How Did She Do That?

I often get asked: "how did you take that Milky Way photo?" - The answer is that it is as complicated as one might expect.  Every night sky photo outing starts with a lot of pre-planning, made days or even weeks ahead.  The first step is to consult an astronomical ephemeris.  This is a chart that predicts the position of astronomical bodies through time.  As you might imagine, this takes a great deal of astronomy knowledge, and analog plotting and planning skills.  Fortunately, there are also apps that make for easier work in determining the best days and times for capturing the Milky Way. 

Once a window of time has been identified, the next step is find a suitable location where dark skies prevail, and interesting foreground makes for a relatable photograph. In anticipation of the start of the Milky Way season, when it edges above the horizon after dark, I begin scouting for locations using satellite imagery.  There are multiple criteria a location has to meet:

  • dark skies away from building and street lights,
  • accessible location open all night,
  • safety getting to and from the location; Hazard risks include: long drives or hikes to remote areas, changing tides or wild animals. 

Once locations have been identified and field verified, notes are made about the suitability of a location for a specific time of year. Next comes the waiting.  Not only do the planets and stars need to align, so to speak, the weather must be clear enough to capture the light from these distant stars.  Anyone who is familiar with Florida weather, knows what a big "if" this often proves to be!   I start consulting weather predictions days in advance.  If the predicted weather conditions look unfavorable for the area I intend to shoot, I look at anther location on my list where the weather might be clearer.  Typically, if weather conditions are good, I shoot multiple locations in a single night, sometimes all night!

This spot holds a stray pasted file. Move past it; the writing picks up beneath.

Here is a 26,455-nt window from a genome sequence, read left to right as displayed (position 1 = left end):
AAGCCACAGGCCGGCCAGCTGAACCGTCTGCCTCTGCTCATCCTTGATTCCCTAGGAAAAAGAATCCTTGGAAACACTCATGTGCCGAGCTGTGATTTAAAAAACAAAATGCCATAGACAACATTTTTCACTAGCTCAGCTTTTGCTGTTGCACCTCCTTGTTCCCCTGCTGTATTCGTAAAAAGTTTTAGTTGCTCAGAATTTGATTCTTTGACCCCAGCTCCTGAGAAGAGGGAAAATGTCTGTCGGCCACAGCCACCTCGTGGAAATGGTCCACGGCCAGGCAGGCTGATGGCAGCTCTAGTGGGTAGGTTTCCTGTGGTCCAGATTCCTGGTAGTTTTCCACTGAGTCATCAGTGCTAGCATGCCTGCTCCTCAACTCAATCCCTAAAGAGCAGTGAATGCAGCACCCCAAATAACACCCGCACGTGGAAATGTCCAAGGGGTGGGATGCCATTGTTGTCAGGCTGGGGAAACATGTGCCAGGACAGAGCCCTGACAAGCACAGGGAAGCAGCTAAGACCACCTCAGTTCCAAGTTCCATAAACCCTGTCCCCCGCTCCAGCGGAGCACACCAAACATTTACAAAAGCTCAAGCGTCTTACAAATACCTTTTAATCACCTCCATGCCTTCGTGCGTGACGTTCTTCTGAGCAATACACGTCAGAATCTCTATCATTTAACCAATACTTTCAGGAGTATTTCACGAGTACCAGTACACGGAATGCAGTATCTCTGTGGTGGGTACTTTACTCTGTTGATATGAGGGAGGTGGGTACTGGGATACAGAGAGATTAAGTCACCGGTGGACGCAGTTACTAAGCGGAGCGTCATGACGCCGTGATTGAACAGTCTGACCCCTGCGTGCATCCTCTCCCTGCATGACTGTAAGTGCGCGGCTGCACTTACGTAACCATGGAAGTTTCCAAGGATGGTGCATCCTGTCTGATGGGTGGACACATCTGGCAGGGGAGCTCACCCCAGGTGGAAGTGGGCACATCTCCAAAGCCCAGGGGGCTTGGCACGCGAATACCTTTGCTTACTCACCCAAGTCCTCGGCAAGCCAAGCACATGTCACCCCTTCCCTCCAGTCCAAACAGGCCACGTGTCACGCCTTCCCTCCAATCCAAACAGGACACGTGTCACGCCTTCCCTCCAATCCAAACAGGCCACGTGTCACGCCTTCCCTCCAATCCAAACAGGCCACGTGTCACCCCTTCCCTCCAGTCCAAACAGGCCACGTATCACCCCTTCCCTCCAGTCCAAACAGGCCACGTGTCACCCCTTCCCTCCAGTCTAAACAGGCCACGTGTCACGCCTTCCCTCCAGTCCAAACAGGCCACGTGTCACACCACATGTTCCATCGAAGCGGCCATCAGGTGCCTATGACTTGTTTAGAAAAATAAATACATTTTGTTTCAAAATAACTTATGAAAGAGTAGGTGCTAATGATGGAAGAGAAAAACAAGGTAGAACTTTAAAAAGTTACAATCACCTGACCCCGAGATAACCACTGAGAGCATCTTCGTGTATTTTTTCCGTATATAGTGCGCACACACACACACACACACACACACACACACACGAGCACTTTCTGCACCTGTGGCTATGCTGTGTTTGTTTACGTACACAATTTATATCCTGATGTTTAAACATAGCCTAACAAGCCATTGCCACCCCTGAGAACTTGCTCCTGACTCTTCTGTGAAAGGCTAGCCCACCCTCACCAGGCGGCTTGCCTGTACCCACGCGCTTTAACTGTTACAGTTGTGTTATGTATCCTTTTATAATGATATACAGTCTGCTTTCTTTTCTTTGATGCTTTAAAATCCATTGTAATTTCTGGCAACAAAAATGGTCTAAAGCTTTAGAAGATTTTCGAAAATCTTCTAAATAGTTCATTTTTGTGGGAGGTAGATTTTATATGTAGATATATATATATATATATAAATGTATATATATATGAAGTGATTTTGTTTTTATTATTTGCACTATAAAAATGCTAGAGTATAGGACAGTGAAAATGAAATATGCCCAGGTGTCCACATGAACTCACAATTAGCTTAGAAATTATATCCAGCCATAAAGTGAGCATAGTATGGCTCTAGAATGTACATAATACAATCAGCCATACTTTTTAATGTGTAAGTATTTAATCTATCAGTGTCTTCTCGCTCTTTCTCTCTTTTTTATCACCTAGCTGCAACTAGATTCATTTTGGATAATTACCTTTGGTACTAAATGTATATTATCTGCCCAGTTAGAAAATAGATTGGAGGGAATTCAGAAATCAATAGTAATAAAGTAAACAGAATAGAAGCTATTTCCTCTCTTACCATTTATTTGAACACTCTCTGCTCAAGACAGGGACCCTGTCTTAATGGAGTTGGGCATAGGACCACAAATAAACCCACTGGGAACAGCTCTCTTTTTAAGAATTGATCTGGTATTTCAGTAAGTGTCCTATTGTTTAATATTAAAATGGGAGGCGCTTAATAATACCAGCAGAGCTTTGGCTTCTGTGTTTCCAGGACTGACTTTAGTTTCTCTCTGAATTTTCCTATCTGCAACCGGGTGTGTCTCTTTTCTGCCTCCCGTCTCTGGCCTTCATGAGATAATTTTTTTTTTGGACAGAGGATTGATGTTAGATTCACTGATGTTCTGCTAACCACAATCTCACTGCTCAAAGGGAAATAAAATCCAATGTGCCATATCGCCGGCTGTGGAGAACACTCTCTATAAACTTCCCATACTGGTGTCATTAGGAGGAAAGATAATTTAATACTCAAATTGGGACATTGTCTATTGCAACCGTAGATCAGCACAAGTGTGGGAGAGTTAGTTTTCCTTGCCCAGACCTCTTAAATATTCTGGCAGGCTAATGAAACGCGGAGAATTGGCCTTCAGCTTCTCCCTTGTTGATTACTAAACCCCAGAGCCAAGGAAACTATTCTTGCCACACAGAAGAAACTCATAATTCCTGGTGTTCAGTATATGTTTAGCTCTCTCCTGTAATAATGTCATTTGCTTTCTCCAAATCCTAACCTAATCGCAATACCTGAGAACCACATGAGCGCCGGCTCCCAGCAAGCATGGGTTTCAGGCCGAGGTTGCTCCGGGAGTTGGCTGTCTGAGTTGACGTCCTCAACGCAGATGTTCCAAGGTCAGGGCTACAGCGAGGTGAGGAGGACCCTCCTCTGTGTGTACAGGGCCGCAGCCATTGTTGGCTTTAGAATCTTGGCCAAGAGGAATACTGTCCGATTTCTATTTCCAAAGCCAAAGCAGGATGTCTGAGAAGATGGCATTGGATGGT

The image posted on the left above, illustrates the app I use to determine the perfect date and time to capture the Milky Way framed in the foreground context I've selected.  Note my location on the boardwalk, and line of alignment marking the date and time for a photo to be made.  The image on the right is the resulting image from all of the careful planning.  The window of opportunity for this frame is under 20 minutes.  Too soon or too late, and the galactic core is not centered in the opening between the two beach pavilions.

I've been photographing the Milky Way and night skies for over 3 years now, and each time the image pops up on the back of the camera, my jaw drops in awe. The example given above, can be found by clicking here: titled "Now Boarding - The Milky Way Rising over St. George Island".

I hope this helps you gain an understand of how Milky Way photo shoots are planned and executed.  Stay tuned for my next blog post where I discuss what personal gear and equipment I use, and a few stories on unexplained sky phenomena and late night wild beast encounters!